Cummins survived a close LBW shout of his first ball, the ball appeared to be pitching outside the leg stump.

But his cameo of 14 from 29, ensured Australia of their place in the final on Sunday.


In the post-match presentation, Cummins praised Head’s all-round contribution, which was the key to getting his team over the line.

“Travis Head was crazy. He has a knack of finding a wicket when you need one. That was huge. I think it has been a feature of the whole tournament. There’s been players who chip in with those middle-over wickets and Travis was the man today. “Josh Inglis played beautifully. We had heaps of time and he looked in total control our there, particularly against two really good spinners on a tough wicket.”

Cummins: BBC Sport

When asked about the key secret of reaching eight World Cup Finals, he gave a classy response.

“I don’t know really. The good thing is a few guys have been there in a final before so we can draw on that. A couple of other guys have played in T20 World Cups as well. You have to embrace it. It’s going to be packed, pretty one-sided I reckon, so you just have to embrace it. “It’s going to be a special final. I still talk of the 2015 as one of my career highlights and I wasn’t even playing. So to be out there in a final, in India, world’s biggest stadium…it’s a very happy changing room at the moment.”


Meanwhile, a dejected Bavuma praised the effort of his bowlers for their outstanding effort to try and defend their below par score of 212.

“We felt our total was competitive. We would have liked to start better, they had more than 70 in the first 10 overs. Our spinners really put them under pressure, but we needed a lot to go our way.

Bavuma: BBC Sport

But he did admit that the missed opportunities in the field were what really cost them.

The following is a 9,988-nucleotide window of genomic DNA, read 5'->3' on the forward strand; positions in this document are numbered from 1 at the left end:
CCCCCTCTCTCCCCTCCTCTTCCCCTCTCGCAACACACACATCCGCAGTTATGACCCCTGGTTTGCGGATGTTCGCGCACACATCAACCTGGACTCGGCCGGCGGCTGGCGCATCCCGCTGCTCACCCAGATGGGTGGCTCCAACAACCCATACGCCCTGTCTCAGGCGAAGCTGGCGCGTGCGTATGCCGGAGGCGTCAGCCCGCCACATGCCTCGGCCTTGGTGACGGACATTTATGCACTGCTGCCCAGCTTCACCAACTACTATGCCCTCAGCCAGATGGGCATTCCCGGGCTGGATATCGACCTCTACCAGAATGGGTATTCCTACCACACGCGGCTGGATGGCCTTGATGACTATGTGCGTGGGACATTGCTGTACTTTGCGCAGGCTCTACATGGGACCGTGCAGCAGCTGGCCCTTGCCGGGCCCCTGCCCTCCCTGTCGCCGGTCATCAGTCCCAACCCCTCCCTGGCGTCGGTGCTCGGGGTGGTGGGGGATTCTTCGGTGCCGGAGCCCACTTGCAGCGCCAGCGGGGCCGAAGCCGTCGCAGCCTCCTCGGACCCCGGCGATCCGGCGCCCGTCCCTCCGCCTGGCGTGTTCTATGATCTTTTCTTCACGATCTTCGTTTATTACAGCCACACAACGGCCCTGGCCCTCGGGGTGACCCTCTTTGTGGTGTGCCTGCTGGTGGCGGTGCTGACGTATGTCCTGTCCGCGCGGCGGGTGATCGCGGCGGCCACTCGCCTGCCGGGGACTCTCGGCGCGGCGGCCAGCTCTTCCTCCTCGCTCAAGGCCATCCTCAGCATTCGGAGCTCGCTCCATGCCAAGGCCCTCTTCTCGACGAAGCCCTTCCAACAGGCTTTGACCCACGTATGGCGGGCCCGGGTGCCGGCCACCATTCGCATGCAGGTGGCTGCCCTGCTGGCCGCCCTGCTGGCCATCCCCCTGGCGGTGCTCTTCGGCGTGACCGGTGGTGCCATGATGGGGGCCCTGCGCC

“We had tough chances that we put down. When the margins are like that you need things to go your way. That doesn’t take away from the Australia display.


However, he was full of praise for his players in this tournament and praised de Kock for becoming the tournament’s second-highest run-scorer, with 591 rums.

“Quinton de Kock has had an outstanding tournament. We’ve enjoyed playing with him. He has dazzled us all. In South Africa he will go down as a legend of the game.”


Head on the other hand, was thrilled with his all-round performance, especially having recovered from a broken hand, prior to the start of the World Cup.

“It’s hard to unpack all of that. I didn’t move for the past couple of hours. It was a tense finish and an amazing game. “After the broken hand I thought I wasn’t going to be here. I just want to contribute for Australia and will have another chance in a couple of days.”


The South Australian left-hander’s World Cup was hanging by a thread, as he picked up a hand before the start of the tournament, but he was glad to contribute to Australia in this tournament.

“After the broken hand I thought I wasn’t going to be here. I just want to contribute for Australia and will have another chance in a couple of days”


Head was also proud of his performance with the ball, especially having taken the crucial wicket of Klassen.

 “I was under the pump and somehow that got through him. I’m always keen to have a bowl.”


So that means India and Australia will face of on Sunday at the Narendra Modi Stadium, Ahmedabad, for a chance to once again claim cricket’s greatest prize.

Who will come out on top?

Find out on World in Sport.